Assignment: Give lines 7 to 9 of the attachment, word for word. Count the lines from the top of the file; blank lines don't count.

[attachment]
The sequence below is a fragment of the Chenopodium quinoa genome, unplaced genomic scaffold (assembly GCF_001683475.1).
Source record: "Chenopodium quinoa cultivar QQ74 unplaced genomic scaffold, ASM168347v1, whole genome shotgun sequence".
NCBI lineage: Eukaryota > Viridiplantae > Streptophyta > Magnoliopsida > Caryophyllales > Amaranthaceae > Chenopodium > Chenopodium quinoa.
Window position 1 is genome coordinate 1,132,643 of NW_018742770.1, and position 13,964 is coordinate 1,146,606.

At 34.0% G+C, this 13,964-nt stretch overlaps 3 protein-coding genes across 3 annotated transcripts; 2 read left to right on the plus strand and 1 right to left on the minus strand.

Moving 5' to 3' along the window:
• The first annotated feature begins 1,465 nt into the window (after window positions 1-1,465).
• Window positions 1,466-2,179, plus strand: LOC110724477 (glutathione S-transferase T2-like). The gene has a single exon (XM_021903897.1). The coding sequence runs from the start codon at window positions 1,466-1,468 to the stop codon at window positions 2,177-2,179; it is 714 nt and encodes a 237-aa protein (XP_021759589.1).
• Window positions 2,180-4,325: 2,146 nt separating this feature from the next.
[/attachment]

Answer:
• The first annotated feature begins 1,465 nt into the window (after window positions 1-1,465).
• Window positions 1,466-2,179, plus strand: LOC110724477 (glutathione S-transferase T2-like). The gene has a single exon (XM_021903897.1). The coding sequence runs from the start codon at window positions 1,466-1,468 to the stop codon at window positions 2,177-2,179; it is 714 nt and encodes a 237-aa protein (XP_021759589.1).
• Window positions 2,180-4,325: 2,146 nt separating this feature from the next.